In almost the same way, Job acknowledged that he was not worthy. Job acknowledged that God was righteous in taking everything he had away from him. He acknowledged that God was righteous in taking his children away from him. Tremper Longman III writes, (Job, Baker Academic, 2012)

"But when he speaks, he does not lament, complain, or weep."



He is submissive to God.

The lesson for us is that

we are to be submissive to the Lord's providences.

Let us not complain under His hand. God always does what is right. As Moses said in Deuteronomy 32:4,

"He is the Rock,
his works are perfect,
and all his ways are just.
A faithful God who does no wrong,
upright and just is he."

We ought to be like Eli when he received bad news, that God was going to judge his family. (1 Samuel 3:18) After Eli heard the news he said,

"He is the LORD;
let him do what is good in his eyes."

We can do that because we know that Jesus is the Good Shepherd. He knows what He is doing. He is at God's right hand ruling all things. As Ephesians 1:22–23 says,

"And God placed all things under his feet
and appointed him to be head
over everything for the church,
which is his body, the fullness of him
who fills everything in every way."

How comforting Romans 8:28 ought to be to us,

"And we know that in all things
God works for the good
of those who love him,
who have been called
according to his purpose."

The third great thing we see in Job is that

he praised Gd.

Spafford's wife, in her telegram to her husband informing him of the death of their four daughters, asked

"What shall I do?"



Job shows her. We are to praise God.

I say this not at all minimizing the grief that people feel.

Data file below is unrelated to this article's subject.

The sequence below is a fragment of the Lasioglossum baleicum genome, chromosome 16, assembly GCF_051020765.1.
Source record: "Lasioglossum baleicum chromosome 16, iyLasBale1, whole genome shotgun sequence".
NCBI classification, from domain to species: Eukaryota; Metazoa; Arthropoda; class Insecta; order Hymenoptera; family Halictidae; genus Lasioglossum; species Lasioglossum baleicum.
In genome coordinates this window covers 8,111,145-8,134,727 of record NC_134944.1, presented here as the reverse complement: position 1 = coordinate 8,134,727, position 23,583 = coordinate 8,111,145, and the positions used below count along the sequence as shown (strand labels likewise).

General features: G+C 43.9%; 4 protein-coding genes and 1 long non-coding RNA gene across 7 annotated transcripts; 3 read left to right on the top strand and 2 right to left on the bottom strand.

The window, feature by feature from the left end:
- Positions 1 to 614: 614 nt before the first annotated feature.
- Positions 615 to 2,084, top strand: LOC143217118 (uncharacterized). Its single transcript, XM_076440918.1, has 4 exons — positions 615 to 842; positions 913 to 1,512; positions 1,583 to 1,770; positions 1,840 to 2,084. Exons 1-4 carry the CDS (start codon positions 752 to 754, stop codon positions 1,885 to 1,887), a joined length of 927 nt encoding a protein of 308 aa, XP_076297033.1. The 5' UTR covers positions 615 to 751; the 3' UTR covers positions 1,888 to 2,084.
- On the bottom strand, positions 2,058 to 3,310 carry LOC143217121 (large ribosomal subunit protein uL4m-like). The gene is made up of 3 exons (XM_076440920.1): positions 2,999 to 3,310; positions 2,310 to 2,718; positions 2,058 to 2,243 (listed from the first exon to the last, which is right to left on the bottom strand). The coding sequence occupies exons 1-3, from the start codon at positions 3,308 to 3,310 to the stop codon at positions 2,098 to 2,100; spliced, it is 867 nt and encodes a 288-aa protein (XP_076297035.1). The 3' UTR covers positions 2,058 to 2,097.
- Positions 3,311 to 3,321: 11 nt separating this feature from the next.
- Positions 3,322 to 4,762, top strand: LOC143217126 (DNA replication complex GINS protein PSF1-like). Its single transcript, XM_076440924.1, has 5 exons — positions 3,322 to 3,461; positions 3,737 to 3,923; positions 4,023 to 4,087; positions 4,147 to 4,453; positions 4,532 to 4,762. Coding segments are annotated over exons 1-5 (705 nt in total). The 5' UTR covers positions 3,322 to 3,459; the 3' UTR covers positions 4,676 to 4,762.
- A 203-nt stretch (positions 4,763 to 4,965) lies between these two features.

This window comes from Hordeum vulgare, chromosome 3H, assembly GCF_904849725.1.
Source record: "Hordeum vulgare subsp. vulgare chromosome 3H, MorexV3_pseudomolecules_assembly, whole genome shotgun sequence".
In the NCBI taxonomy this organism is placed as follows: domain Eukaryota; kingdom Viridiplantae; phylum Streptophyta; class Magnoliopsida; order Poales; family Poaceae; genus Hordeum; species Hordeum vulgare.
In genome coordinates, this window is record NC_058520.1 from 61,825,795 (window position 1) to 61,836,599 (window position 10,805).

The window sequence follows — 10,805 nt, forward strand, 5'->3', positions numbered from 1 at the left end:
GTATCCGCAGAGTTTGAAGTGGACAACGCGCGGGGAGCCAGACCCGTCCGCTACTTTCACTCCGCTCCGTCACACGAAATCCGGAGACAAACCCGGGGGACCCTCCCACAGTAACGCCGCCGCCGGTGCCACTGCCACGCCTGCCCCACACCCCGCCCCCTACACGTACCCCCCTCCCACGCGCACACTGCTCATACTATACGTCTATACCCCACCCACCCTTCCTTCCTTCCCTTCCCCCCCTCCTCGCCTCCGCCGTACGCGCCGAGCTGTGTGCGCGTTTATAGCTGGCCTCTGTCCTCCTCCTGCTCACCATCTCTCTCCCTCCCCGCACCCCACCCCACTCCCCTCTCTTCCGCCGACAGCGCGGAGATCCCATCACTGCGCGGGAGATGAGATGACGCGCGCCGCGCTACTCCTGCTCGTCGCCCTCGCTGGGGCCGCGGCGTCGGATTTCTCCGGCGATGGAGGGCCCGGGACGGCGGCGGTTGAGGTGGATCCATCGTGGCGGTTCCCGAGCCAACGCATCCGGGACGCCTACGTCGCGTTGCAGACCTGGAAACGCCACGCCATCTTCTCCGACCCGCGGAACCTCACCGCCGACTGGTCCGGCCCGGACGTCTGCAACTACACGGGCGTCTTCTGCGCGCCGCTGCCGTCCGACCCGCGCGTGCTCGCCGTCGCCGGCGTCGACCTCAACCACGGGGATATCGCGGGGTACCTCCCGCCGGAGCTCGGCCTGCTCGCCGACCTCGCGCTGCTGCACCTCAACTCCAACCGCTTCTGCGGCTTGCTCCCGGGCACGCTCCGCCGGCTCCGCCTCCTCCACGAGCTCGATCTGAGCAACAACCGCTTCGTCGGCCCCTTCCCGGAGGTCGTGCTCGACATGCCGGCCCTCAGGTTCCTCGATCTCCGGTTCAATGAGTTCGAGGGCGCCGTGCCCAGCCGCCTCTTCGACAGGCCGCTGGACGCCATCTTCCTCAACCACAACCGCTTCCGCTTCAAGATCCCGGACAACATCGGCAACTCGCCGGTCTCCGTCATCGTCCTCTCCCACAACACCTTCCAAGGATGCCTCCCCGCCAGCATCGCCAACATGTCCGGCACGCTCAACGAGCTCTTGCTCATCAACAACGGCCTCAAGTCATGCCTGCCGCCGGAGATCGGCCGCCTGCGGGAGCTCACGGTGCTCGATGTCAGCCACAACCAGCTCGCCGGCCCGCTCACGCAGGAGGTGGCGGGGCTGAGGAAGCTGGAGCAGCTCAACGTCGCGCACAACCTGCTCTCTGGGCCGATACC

Praising God in grief—it seems paradoxical. How can one do that? In grief you certainly don't feel like it. Indeed, I'm sure it seems impossible. When you're in the throes of grief it seems like you can't praise God. Not only do you not feel like it—it seems like it's physically impossible. When you're in the throes of grief – your body reacts in certain ways. You feel absolutely sick to your stomach. You can't eat. You can't sleep. You feel like curling up into a fetal position and crying. It's like a nightmare only it's much worse because it's real. The sadness can be overwhelming. There is a real darkness there.

So why does the Holy Spirit give us this great example of Job praising God in the midst of his grief? Why is it so important that we praise God when our whole world comes crumbling down?

There are many reasons. In Job's case God's honor was at stake.

But there's another reason. Even in the deepest grief praising God is appropriate.

This is because of Jesus and His work.

Grief is a terrible thing. It's like darkness closing in, closing our eyes to all hope.

But if we lose all hope, we've fallen for the devil's deception. The reality, the truth, is much different. You see, Jesus and His work has changed everything. He died for us, for our sins. He is going to deliver us.

Jesus has come to deliver us from all grief.

He has come to bring us to glory, to make us glorious. In Revelation 21:3–5 we read about the new Jerusalem, coming down from God, as a bride beautifully dressed for her husband. We read,

"And I heard a loud voice
from the throne saying,
'Now the dwelling of God is with men,
and he will live with them.
They will be his people,
and God himself will be
with them and be their God.
He will wipe every tear from their eyes.
There will be no more death
or mourning or crying or pain,
for the old order of things
has passed away.'
He who was seated on the throne said,
'I am making everything new!'
Then he said, 'Write this down,
for these words are trustworthy and true.'"

Jesus has loved us and saved us. He has loved us and His hand is always under us. In the darkest darkness we should have hope because of Jesus.

What's the solution to grief. It's not denial. It's not avoidance. It's not distraction—it's focusing on Jesus. It's focusing on God and His love, His promises.

Indeed, when you're in your darkest hour, that ought to be time when you praise God from the bottom of your heart. When you see the darkness, the blackness, the evil—that's best time to look on Jesus—Hallelujah, light has come into the world (John 3:19) and give Him praise, honor and glory—for you know that He is going to deliver you from that darkness. Calvin says that in grief we should look beyond this world and contemplate seriously that, (Job, Sermon 7)

"even though our situation is wretched in the eyes of the world, our God loves us and is sufficient for us…"


May God give us such grace in times of grief. May we be able to praise Him like never before.